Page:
• Smart Bitches covered the International Digital Publishing Forum's Digital Book conference that took place in New York this week. Also, lots of Twitter coverage (naturally) and a PW piece highlighting the importance of women and the romance genre in ereading.

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Toolkit for New Authors: How to Be an Industry Insider

October 12, 2007

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Wouldn't it be nice to pen a brilliant book and have the world instantly adore your genius? It doesn't work that way, of course: "The End" means the beginning of your transformation into an industry-savvy member of the writing community. You'll take away huge benefits if you are aware of the myriad available resources for independent authors like yourself. Here's some advice to help you take advantage of them:

Become a member of guilds and other associations: Don't be a starving artist type, beleaguered with the financial repercussions of your writing profession. That's so cliché. These groups can get you discounts, health benefits, and free stuff:

  • MediaBistro's AvantGuild – As if MediaBistro wasn't resourceful enough, its AvantGuild membership gives you access to a wealth of additional tools. For $49 for a year membership or $78 for two years, you get access to "Pitching an Agent" articles, discounts to writing and publishing courses and workshops, free magazine subscriptions, and even discounts on yoga and acupuncture--you know, stress relief for all of that writing, rewriting, editing, and rejection.
  • Authors Guild – Established in 1912, the Authors Guild provides health insurance, legal services, and advocacy for authors of all types. Dues for the initial year of membership are $90; after that they are calculated by the member's income from writing.
  • PMA, The Independent Book Publishers Association – Dues for membership to this organization start at $160 for non-publishers, and the < title="benefits" href="http://www.pma-online.org/benefits/membenefits.aspx" target="_blank">benefitsinclude (among many others) discounted shipping and ad rates, health and liability insurance, discounted access to Neilsen Bookscan, and participation in Publishing University Online, which offers interactive Web/phone seminars.

Read blogs: There’s a wealth of blogs out there offering news and more with fresh voices and uncensored opinions. By reading a sampling of these, you'll have a finger on the pulse of the book biz, catching the latest trends, news stories, and advice. Explore the book blogosphere and navigate blogrolls to find something you like. Some of our favorites:

  • MediaBistro's GalleyCat – The self-described "First Word on the Book Publishing Industry," GalleyCat blogs all day about industry happenings, authors, and the scandals that occasionally arise in the industry.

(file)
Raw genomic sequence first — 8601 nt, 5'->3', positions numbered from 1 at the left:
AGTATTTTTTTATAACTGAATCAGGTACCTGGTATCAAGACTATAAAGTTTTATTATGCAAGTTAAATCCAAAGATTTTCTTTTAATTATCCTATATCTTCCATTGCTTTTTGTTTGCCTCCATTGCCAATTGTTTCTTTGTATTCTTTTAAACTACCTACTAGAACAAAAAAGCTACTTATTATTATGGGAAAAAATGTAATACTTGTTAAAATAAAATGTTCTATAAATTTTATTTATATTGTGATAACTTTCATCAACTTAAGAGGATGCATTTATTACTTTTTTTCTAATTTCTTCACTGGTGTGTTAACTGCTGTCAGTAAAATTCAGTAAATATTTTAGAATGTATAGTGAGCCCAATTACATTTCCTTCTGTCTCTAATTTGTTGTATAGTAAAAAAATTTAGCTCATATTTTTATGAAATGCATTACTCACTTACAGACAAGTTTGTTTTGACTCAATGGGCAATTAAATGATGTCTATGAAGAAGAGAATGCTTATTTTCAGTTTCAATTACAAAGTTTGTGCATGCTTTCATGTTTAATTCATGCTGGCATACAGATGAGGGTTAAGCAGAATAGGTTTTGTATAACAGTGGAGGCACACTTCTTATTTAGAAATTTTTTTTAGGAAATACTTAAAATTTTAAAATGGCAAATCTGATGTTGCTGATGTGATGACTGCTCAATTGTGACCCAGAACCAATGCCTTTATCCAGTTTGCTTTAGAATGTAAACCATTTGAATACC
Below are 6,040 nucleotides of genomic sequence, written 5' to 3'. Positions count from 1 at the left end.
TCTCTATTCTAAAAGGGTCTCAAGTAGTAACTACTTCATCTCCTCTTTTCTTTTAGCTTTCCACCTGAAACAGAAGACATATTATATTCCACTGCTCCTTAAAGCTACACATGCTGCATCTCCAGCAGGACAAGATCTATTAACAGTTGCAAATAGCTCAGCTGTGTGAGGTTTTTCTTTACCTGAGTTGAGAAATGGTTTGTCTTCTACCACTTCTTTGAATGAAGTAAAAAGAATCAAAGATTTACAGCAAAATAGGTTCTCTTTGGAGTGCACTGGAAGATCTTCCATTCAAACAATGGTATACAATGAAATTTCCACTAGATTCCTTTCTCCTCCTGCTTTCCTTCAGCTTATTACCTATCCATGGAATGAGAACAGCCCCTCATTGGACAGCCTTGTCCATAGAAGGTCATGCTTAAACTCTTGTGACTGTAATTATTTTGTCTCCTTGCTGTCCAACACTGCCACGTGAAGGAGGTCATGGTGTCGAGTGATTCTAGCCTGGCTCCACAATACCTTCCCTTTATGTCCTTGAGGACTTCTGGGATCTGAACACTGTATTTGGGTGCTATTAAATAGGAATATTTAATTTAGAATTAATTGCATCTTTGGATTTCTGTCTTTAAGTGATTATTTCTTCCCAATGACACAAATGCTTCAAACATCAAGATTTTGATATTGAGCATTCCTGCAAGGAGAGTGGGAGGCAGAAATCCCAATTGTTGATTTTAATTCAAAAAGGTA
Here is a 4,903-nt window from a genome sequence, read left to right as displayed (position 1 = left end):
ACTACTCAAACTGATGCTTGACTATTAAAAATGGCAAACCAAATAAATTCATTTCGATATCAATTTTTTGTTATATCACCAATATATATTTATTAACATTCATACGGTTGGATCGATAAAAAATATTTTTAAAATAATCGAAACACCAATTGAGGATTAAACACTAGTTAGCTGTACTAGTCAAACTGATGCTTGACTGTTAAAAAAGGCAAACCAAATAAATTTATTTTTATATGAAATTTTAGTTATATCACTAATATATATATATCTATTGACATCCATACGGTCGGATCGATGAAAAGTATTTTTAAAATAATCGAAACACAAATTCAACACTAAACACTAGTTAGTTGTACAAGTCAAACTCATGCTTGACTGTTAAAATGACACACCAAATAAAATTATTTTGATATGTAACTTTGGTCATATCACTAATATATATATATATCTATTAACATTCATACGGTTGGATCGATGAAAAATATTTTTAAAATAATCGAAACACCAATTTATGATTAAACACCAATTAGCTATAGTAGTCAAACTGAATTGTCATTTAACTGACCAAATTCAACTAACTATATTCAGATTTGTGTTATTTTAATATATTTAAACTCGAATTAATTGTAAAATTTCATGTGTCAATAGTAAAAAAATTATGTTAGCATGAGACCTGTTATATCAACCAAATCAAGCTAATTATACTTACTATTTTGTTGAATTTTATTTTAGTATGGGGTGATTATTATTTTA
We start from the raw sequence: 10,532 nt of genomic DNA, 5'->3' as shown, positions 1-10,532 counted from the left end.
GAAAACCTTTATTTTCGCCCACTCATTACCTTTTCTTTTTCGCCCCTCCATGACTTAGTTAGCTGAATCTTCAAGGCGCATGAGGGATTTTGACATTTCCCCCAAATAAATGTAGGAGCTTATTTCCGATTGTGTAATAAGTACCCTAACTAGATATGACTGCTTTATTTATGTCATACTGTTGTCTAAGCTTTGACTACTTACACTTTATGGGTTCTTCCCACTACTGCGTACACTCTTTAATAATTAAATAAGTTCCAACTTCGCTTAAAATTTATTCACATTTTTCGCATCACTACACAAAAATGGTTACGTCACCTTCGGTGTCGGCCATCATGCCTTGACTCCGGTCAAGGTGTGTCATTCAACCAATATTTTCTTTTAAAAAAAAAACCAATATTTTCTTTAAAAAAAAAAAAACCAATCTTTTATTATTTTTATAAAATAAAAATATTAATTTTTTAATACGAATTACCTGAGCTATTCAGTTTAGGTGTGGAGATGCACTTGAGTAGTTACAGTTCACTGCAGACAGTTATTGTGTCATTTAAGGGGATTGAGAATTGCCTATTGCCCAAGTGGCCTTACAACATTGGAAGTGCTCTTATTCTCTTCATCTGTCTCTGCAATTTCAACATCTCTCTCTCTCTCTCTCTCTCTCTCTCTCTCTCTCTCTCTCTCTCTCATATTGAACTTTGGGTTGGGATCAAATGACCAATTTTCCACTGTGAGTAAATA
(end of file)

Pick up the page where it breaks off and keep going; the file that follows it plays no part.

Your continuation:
• Book Slut – Interested in hearing what literary luminaries, agents, and editors have to say? Book Slut interviews some of the latest, greatest minds in literature and publishing and posts the interviews for all to read.
  • Grumpy Old Book Man – Is publishing a very friendly business? That's the title of a post by the Grumpy Old Book Man, an English writer who blogs about his experiences in the industry.
  • The Millions – Blogger C. Max Magee and a host of contributors have kept The Millions up-to-date for well over four years, making this site respectably middle aged in blog years. Bibliophiles will salivate over entries like "Hard to Pronounce Literary Names Redux" and "Pagination Blues."

And if you think you’re addicted to coffee, just wait until you get hooked on a morning injection of publishing news via a daily email. Sign up for Shelf Awareness and PW Daily to ensure you’re in the know.

Know how to find an agent: If you're going through an agent, you're surely tired of boilerplate responses from literary agents that "regret to inform you that unsolicited manuscripts are not reviewed." Try here:

  • Litmatch – Like eHarmony for unpartnered authors, Litmatch not only provides comprehensive profiles but will list agents looking for books just like yours!
  • AgentQuery – Another database, but also features a conference listing and MySpace-like author/agent networking site.
  • Everyone Who's Anyone in Adult Trade Publishing – A long list of literary agents, interspersed with the compiler’s eccentric but often illuminating correspondence with them as he tries to find representation.

Become a regular at a relevant forum: Online forums are a great way to network and learn from the successes—and harrowing failures—of your fellow authors. Don’t be a lurker, flamer, or troll. Be active, make connections, and get the inside scoop on a wide range of industry topics with these communities. And don't forget to take what you read on message boards with a grain of salt. You may run into a crazy or two.